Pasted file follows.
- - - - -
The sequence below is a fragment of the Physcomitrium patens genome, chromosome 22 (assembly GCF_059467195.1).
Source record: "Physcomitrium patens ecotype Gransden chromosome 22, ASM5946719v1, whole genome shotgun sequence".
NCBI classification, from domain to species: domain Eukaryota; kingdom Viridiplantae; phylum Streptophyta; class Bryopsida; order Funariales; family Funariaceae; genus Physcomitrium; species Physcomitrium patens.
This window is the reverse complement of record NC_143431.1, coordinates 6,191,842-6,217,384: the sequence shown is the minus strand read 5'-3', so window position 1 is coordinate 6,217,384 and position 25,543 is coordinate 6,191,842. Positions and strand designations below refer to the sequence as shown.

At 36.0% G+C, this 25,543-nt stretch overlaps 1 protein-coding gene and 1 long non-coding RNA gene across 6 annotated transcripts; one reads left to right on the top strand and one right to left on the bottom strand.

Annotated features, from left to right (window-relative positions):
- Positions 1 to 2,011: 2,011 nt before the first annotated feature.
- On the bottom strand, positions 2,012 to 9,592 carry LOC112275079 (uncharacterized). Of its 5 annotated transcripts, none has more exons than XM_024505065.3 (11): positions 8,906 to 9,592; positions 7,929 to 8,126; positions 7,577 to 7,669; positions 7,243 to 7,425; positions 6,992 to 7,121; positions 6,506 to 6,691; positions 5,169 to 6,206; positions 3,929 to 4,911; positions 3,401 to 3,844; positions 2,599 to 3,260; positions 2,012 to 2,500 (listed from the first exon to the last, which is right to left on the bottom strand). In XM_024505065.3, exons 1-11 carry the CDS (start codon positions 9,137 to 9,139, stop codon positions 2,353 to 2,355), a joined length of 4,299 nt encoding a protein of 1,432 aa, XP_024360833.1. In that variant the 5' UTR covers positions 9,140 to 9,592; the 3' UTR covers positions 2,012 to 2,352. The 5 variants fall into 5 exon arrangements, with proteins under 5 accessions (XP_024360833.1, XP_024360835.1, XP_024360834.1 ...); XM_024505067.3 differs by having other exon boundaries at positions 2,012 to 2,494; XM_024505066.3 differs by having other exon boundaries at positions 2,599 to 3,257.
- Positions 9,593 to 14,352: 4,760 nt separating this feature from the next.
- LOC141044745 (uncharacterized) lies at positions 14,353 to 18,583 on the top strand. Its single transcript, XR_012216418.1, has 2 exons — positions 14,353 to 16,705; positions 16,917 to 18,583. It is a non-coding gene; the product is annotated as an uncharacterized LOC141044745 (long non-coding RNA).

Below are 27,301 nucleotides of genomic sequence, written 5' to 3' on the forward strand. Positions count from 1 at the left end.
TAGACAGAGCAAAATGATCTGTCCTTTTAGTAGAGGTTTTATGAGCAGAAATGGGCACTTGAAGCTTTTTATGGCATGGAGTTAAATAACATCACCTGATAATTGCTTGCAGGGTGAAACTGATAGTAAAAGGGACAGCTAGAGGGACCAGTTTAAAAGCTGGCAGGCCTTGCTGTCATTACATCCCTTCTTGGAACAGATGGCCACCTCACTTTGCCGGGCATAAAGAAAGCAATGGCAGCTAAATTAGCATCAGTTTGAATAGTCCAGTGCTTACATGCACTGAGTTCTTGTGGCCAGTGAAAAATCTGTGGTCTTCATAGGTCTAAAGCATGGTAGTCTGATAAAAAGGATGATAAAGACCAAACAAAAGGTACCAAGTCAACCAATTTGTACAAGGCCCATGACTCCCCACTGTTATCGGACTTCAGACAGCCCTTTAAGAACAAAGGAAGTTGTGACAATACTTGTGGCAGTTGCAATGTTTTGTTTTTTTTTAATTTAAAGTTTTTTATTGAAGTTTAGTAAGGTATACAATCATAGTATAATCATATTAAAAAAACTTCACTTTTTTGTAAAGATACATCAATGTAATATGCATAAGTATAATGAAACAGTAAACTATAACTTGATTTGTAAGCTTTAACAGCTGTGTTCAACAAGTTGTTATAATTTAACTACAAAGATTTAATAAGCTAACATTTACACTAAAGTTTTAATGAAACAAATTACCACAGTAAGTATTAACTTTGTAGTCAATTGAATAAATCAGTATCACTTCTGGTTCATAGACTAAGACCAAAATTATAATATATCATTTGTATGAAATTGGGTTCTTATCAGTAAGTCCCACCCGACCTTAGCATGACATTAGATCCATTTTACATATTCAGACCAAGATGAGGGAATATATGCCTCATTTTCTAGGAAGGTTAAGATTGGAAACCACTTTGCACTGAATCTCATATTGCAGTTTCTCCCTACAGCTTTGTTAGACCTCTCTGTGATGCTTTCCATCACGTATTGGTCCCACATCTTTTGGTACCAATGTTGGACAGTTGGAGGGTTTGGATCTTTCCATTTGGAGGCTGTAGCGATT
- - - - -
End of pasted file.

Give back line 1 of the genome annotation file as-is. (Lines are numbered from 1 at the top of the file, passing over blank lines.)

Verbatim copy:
The sequence below is a fragment of the Physcomitrium patens genome, chromosome 22 (assembly GCF_059467195.1).